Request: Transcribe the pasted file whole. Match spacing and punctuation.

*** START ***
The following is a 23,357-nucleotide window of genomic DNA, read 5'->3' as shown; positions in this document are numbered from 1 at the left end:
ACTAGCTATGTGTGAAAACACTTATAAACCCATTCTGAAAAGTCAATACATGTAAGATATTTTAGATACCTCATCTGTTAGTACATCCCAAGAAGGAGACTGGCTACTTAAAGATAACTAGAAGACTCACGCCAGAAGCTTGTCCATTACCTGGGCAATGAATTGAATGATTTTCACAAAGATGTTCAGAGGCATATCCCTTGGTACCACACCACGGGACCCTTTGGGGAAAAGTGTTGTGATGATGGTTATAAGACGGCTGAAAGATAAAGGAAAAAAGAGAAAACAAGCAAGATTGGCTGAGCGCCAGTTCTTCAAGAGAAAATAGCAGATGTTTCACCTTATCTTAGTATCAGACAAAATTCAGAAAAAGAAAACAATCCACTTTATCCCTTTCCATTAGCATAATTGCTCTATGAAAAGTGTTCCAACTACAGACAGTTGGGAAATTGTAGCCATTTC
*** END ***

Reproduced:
The following is a 23,357-nucleotide window of genomic DNA, read 5'->3' as shown; positions in this document are numbered from 1 at the left end:
ACTAGCTATGTGTGAAAACACTTATAAACCCATTCTGAAAAGTCAATACATGTAAGATATTTTAGATACCTCATCTGTTAGTACATCCCAAGAAGGAGACTGGCTACTTAAAGATAACTAGAAGACTCACGCCAGAAGCTTGTCCATTACCTGGGCAATGAATTGAATGATTTTCACAAAGATGTTCAGAGGCATATCCCTTGGTACCACACCACGGGACCCTTTGGGGAAAAGTGTTGTGATGATGGTTATAAGACGGCTGAAAGATAAAGGAAAAAAGAGAAAACAAGCAAGATTGGCTGAGCGCCAGTTCTTCAAGAGAAAATAGCAGATGTTTCACCTTATCTTAGTATCAGACAAAATTCAGAAAAAGAAAACAATCCACTTTATCCCTTTCCATTAGCATAATTGCTCTATGAAAAGTGTTCCAACTACAGACAGTTGGGAAATTGTAGCCATTTC